I like to journal which is a combination of keeping a diary and sketching.
I’ve been journaling since 2011 and the things I love most about the process is that it enables me to combine my love of writing and sketching but it also allows me to document the bits and pieces of my life like work and my children.
I don’t follow any hard and fast rule and I certainly don’t write a daily account of my life unless I feel the need to.
Keeping a journal is a great way to write down your feelings and events as things happen.
Writing about the week or jotting down ideas and thoughts about people you’ve encountered events that have happened to you or how you are feeling on any given day is kind of cathartic.
As a new year begins and my final journal is closed ready to be put away, it is nice to read over things that I did in the year gone by.
It makes me feel warm and fuzzy when I read or see a sketch or a photo of something my family and I did and it allows me to think back to that moment.
There is one recurring theme that runs through all my writing and that is time.
TIME is the thief of the heart most definitely.
What do we all want but never have enough of, TIME?
There is one thing that you cannot recover in life and that is TIME after it has gone.
I don’t necessarily wish to go back to my thirties after all, who wants to go through the nappy and toddler stage again?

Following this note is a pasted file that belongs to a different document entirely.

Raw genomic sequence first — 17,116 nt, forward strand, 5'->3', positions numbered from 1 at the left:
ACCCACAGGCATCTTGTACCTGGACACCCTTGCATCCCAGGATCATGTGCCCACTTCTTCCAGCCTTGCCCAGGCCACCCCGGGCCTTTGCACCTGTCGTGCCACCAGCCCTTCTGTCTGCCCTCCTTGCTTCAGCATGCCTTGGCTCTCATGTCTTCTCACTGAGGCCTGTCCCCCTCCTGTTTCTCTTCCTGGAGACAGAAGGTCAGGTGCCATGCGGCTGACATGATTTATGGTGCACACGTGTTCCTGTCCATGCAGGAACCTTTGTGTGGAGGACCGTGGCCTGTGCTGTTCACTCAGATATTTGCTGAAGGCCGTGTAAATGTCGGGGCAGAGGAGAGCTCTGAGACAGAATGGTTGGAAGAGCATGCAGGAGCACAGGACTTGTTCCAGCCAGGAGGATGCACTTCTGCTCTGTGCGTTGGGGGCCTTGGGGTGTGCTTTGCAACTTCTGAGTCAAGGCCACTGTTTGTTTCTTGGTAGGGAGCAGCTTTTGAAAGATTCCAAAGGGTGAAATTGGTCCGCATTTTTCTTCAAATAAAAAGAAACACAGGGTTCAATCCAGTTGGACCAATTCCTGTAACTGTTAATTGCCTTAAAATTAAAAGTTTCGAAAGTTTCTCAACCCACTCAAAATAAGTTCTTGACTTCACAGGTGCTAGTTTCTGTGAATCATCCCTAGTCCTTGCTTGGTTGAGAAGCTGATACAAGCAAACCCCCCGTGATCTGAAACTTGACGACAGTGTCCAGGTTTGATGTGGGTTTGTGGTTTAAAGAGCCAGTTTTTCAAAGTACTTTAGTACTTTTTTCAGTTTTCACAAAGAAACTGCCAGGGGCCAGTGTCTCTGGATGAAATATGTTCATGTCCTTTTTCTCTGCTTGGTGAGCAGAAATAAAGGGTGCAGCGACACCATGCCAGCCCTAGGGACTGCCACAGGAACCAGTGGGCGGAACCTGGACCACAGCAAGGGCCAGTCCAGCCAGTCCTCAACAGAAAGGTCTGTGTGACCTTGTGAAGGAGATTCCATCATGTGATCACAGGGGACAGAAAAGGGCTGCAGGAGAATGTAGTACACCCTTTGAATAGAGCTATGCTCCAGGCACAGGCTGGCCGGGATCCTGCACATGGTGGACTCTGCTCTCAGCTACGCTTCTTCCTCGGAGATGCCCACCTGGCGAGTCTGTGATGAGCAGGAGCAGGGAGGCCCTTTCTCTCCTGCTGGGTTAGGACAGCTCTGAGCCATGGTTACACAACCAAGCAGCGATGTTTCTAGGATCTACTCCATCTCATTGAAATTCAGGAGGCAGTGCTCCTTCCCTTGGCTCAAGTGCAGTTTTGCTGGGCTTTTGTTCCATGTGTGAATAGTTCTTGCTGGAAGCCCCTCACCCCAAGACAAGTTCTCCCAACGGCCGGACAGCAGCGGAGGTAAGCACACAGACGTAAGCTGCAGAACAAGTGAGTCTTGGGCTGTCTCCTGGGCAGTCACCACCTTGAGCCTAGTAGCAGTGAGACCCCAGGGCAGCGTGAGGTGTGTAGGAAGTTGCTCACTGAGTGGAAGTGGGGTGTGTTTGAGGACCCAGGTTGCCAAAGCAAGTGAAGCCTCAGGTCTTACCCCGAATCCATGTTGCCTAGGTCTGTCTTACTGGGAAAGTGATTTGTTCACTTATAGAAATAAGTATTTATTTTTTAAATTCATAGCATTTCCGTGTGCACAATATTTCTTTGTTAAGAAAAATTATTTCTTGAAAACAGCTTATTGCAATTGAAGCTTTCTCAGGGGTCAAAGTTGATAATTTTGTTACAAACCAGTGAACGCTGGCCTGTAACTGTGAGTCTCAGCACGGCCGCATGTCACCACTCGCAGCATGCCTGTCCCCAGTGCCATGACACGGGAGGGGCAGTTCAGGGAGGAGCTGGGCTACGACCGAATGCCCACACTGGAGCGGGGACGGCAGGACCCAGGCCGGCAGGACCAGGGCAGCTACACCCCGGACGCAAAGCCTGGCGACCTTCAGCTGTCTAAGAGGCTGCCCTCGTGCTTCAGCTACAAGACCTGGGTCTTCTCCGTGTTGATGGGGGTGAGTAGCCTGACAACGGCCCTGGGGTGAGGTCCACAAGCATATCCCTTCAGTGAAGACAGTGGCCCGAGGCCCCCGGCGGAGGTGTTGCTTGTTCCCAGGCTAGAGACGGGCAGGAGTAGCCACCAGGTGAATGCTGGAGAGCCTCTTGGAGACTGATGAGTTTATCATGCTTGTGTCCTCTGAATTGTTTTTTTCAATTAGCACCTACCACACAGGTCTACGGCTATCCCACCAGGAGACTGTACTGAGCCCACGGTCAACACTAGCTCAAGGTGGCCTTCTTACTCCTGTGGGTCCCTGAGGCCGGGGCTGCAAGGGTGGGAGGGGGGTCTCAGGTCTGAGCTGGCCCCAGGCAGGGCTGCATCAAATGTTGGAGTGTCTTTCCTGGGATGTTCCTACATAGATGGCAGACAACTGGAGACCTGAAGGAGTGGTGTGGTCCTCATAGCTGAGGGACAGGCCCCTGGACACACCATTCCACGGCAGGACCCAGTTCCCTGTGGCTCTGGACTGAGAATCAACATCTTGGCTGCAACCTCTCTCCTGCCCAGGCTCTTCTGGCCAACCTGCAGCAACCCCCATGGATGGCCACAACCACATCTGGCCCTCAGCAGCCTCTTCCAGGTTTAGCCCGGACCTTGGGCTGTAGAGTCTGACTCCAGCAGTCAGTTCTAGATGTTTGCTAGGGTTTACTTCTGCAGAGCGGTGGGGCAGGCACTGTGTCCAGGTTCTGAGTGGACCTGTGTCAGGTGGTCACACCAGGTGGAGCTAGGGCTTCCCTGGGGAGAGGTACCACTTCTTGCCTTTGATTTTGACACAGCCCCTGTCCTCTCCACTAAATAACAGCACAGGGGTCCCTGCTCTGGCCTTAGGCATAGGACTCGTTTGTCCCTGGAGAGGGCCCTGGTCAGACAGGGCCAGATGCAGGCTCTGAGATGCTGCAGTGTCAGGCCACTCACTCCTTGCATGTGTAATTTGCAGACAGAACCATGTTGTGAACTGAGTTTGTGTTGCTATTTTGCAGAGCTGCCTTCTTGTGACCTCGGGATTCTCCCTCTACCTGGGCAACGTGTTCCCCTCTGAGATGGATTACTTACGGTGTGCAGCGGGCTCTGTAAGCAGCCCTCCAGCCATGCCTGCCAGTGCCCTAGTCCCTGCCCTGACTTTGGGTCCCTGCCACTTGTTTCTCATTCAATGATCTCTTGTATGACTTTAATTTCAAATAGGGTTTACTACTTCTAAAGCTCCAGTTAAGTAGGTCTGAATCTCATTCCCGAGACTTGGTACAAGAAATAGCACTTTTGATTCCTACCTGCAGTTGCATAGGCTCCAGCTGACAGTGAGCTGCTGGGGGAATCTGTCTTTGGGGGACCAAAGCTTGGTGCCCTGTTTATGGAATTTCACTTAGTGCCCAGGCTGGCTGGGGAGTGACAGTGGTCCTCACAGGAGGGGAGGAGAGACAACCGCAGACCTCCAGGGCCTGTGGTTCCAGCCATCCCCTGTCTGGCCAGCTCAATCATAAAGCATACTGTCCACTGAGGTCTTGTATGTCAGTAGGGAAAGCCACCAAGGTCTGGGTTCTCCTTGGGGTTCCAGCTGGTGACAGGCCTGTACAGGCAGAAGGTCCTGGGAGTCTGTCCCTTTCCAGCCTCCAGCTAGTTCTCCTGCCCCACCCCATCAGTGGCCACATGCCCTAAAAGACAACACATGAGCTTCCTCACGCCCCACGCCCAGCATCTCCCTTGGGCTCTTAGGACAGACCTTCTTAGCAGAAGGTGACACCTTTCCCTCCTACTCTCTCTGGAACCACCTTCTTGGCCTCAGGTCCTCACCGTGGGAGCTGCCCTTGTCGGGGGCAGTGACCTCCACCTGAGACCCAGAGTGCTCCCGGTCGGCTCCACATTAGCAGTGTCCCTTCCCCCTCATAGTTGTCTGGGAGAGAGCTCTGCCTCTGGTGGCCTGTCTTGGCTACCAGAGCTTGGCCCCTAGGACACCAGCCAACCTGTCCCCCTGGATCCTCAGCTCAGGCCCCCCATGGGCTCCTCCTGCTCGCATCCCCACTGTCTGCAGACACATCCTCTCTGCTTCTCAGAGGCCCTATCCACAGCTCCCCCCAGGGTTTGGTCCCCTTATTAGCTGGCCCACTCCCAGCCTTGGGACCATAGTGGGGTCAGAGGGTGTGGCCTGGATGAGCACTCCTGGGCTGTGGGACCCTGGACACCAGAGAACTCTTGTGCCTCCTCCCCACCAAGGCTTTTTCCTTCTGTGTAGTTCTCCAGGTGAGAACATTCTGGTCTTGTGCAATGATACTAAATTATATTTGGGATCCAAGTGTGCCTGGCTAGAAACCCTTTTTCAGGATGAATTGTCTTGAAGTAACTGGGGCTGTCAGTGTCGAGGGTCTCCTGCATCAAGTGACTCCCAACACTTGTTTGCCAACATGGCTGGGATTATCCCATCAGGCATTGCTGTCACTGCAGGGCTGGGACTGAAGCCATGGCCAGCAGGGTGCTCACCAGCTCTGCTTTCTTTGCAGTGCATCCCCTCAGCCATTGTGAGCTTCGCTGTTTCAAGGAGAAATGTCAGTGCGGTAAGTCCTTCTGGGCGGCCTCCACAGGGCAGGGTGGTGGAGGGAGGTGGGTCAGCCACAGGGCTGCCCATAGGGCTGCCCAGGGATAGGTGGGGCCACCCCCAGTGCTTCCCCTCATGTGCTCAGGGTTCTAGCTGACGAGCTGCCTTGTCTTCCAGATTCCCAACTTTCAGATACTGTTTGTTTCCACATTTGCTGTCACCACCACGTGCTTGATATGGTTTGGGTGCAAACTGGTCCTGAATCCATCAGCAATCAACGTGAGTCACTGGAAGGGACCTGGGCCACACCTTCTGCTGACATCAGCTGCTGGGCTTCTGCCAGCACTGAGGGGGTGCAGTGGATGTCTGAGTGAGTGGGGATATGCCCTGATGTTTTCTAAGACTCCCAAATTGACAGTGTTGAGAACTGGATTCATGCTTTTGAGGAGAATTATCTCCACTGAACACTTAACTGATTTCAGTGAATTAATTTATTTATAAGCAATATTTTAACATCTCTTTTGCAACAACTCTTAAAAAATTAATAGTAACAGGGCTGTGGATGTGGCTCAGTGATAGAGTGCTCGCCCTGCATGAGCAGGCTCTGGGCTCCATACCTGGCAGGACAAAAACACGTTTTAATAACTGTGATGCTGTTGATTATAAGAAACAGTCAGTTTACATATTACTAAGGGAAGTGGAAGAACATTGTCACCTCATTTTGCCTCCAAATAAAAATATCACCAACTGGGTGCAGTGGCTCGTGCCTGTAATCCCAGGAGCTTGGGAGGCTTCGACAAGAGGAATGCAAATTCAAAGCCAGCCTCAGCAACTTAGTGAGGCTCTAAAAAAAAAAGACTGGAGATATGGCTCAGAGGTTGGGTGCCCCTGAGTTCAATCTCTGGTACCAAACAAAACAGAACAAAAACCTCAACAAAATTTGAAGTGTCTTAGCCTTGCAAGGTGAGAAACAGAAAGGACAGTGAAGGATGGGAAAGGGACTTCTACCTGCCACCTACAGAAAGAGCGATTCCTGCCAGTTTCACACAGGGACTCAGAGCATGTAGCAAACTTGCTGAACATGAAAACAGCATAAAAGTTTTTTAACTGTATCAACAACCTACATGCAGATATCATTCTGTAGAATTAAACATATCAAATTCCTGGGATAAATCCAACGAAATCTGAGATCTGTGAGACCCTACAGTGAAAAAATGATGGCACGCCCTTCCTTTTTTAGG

Since becoming a quinquagenarian I am conscious of time passing, of mortality and death.
We are all culpable of falling into the trap of saying “I wish, or if only’, wanting to go back in time to a special moment, place or reliving a memory.
Being overly reflective denies us the joy of life and appreciating where we are at that precise moment.
We all do it and wish for it, but sometimes stepping back and taking a look at our world can make us appreciate just how much we have.
When my father was working he was forever lamenting about wanting more time: “how the heck did I manage to fit in my day job, now I’m retired I have less time than when I was working”.
But with every passing decade, there are wonderful experiences to reflect upon.
Our twenties were full of energy and vitality we were constantly seeking new challenges and we had the freedom to be whom we wanted to be.
We were still learning through new experiences at the same time coming to terms with adulthood and the responsibilities that go with it, but generally, we had fun.
By the time we reach our thirties we are more self-assured and confidently able to determine our course even if life decided to send us in a different direction.
In our forties, we rely on our life experiences and can pass on advice and reassurance when asked to do so.
In our fifties, we have navigated choppy waters may be made some life changes such as a career, relationship or moved abroad.
In the decades that lie ahead, we can look forward to planning and doing exciting things.
The children have grown and left the nest leaving us more free time to explore and try new things giving us the time to take stock of our lives and where we are because it is never too late to make that change.
In the words of John Lennon: “Time you enjoy wasting was not wasted”.
Further reading for you